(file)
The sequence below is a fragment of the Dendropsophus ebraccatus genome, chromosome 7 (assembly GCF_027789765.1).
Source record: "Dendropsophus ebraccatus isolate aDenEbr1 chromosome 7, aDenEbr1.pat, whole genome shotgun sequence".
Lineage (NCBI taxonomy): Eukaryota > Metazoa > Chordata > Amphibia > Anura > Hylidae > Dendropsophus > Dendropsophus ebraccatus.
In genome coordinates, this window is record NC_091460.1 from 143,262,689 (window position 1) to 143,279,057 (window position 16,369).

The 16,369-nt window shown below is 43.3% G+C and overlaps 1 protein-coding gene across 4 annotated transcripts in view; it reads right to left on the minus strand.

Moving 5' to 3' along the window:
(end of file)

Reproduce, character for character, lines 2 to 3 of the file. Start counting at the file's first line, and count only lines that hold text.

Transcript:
Source record: "Dendropsophus ebraccatus isolate aDenEbr1 chromosome 7, aDenEbr1.pat, whole genome shotgun sequence".
Lineage (NCBI taxonomy): Eukaryota > Metazoa > Chordata > Amphibia > Anura > Hylidae > Dendropsophus > Dendropsophus ebraccatus.